Detective Hawthorne–Bey's direct examination is not fatal to Molina's claim as he is not contending that the detective's testimony constituted prejudicial evidence that denied him a fair trial. Rather, Molina is arguing that the prosecutor's use of the detective's testimony to suggest consciousness of guilt was improper. Thus, we find that Molina contemporaneously objected to the prosecutor's statement and timely requested a curative instruction.4

As the trial court noted, Detective Hawthorne–Bey's testimony was originally offered to denote the extent and focus of the police investigation with regard to Snodgrass' disappearance. (Trial court opinion, 4/15/09 at 30.) The actual evidence which resulted in the detective's examination did not reveal that Molina tacitly admitted guilt, but instead it revealed the steps the police took to investigate Snodgrass' disappearance. The revelation of silence in this case was limited to its context. The trooper revealed the exchange with Molina wherein a denial of wrongdoing was immediate, and the decision to engage in further discussion with the trooper was declined. In this situation, the reference to silence was not used in any fashion that was likely to burden Molina's Fifth Amendment right or to create an inference of an admission of guilt. Cf. Commonwealth v. DiNicola, 581 Pa. 550, 563, 866 A.2d 329, 337 (2005) (The mere revelation of a defendant's pre-arrest silence does not establish innate prejudice; reference to silence was circumspect, and it was not used in any fashion...

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23 practice notes
  • Commonwealth v. Molina, No. 25 WAP 2012
    • United States
    • United States State Supreme Court of Pennsylvania
    • November 20, 2014
    ...use a non-testifying defendant's pre-arrest, pre-Miranda4 silence as substantive evidence 628 Pa. 474of his guilt.” Commonwealth v. Molina, 33 A.3d 51, 53 (Pa.Super.2011) (footnote omitted).The Superior Court recognized that Defendant's argument was limited to claiming that the prosecutor's......
  • Commonwealth v. Molina, J-55-2013
    • United States
    • United States State Supreme Court of Pennsylvania
    • November 20, 2014
    ...jury to use a non-testifying defendant's pre-arrest, pre-Miranda[4] silence as substantive evidence of his guilt." Commonwealth v. Molina, 33 A.3d 51, 53 (Pa. Super. 2011) (footnote omitted). The Superior Court recognized that Defendant's argument was limited to claiming that the prosecutor......
  • Commonwealth v. Kuder
    • United States
    • Superior Court of Pennsylvania
    • February 25, 2013
    ...and the Pennsylvania Constitution protect a person from being compelled to be a witness against himself. Commonwealth v. Molina, 33 A.3d 51, 57 (Pa.Super.2011); U.S. Const. Amend. V; Pa. Const. Art. I, § 9. Our cases have established and analyzed four distinct time periods during which a de......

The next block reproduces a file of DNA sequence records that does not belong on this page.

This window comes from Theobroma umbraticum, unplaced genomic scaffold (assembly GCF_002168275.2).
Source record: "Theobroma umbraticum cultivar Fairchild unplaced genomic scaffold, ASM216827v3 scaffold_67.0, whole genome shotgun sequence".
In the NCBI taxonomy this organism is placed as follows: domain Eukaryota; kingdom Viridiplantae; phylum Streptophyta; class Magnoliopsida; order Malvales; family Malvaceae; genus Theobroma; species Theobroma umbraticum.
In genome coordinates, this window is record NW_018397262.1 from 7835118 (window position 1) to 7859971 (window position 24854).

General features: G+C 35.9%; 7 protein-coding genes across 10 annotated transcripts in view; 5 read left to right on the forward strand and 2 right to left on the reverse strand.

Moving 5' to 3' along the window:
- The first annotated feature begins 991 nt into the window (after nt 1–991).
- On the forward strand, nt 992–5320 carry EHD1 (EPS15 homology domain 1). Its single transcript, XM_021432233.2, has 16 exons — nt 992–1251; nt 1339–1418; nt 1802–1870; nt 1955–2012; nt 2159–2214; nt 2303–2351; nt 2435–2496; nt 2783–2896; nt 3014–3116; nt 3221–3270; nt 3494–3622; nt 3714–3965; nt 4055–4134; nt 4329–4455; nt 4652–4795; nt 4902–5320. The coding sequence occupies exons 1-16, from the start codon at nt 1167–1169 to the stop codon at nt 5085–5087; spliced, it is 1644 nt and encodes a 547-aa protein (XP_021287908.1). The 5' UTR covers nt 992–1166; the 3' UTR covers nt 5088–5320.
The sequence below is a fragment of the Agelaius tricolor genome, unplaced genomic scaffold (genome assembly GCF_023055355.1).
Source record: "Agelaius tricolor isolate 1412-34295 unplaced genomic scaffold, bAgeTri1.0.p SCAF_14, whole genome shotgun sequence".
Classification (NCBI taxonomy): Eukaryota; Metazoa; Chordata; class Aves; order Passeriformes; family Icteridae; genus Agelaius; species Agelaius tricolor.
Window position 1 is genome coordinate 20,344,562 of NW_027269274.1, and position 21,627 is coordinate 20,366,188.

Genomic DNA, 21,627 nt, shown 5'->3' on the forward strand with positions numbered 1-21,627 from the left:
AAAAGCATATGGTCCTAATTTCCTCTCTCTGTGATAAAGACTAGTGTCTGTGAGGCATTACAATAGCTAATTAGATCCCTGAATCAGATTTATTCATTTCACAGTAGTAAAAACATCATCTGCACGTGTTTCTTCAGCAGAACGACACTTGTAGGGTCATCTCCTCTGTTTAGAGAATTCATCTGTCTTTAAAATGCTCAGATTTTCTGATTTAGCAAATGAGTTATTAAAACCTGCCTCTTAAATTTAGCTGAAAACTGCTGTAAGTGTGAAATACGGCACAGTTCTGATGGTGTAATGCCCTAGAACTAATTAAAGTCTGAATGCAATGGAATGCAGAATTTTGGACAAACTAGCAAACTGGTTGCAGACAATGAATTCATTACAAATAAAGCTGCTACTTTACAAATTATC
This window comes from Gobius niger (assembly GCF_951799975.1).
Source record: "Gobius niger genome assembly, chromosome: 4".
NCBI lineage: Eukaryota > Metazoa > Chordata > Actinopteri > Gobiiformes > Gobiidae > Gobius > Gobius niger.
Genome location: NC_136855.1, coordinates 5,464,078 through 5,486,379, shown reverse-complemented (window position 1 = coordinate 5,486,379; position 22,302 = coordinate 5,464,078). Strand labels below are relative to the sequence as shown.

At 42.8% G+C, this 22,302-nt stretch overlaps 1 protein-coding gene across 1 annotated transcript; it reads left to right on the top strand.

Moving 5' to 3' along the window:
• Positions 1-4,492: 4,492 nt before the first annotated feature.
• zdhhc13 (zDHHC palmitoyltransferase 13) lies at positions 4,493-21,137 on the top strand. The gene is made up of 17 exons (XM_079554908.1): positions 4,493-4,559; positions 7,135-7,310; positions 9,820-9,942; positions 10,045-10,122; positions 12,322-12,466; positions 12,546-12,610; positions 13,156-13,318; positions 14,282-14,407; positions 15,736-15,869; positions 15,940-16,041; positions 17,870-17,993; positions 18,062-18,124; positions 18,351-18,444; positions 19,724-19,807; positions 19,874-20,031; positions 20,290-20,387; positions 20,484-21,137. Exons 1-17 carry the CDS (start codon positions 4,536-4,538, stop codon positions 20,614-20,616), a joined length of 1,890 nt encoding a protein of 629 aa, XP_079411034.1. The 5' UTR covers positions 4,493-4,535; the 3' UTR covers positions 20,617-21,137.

• Commonwealth v. Adams
    • United States
    • Pennsylvania Superior Court
    • January 20, 2012
    ...to be a witness against himself. Commonwealth v. Lettau, 604 Pa. 437, 986 A.2d 114, 117 (2009). Recently, in Commonwealth v. Molina, 33 A.3d 51 (Pa.Super.2011) ( en banc ) this Court addressed the identical issue raised by Appellant in the present case, i.e., whether reference to a non-test......
  • Request a trial to view additional results
23 cases
  • Commonwealth v. Molina, No. 25 WAP 2012
    • United States
    • United States State Supreme Court of Pennsylvania
    • November 20, 2014
    ...use a non-testifying defendant's pre-arrest, pre-Miranda4 silence as substantive evidence 628 Pa. 474of his guilt.” Commonwealth v. Molina, 33 A.3d 51, 53 (Pa.Super.2011) (footnote omitted).The Superior Court recognized that Defendant's argument was limited to claiming that the prosecutor's......
  • Commonwealth v. Molina, J-55-2013
    • United States
    • United States State Supreme Court of Pennsylvania
    • November 20, 2014
    ...jury to use a non-testifying defendant's pre-arrest, pre-Miranda[4] silence as substantive evidence of his guilt." Commonwealth v. Molina, 33 A.3d 51, 53 (Pa. Super. 2011) (footnote omitted). The Superior Court recognized that Defendant's argument was limited to claiming that the prosecutor......
  • Commonwealth v. Kuder
    • United States
    • Superior Court of Pennsylvania
    • February 25, 2013
    ...and the Pennsylvania Constitution protect a person from being compelled to be a witness against himself. Commonwealth v. Molina, 33 A.3d 51, 57 (Pa.Super.2011); U.S. Const. Amend. V; Pa. Const. Art. I, § 9. Our cases have established and analyzed four distinct time periods during which a de......
  • Commonwealth v. Adams
    • United States
    • Pennsylvania Superior Court
    • January 20, 2012
    ...to be a witness against himself. Commonwealth v. Lettau, 604 Pa. 437, 986 A.2d 114, 117 (2009). Recently, in Commonwealth v. Molina, 33 A.3d 51 (Pa.Super.2011) ( en banc ) this Court addressed the identical issue raised by Appellant in the present case, i.e., whether reference to a non-test......
  • Request a trial to view additional results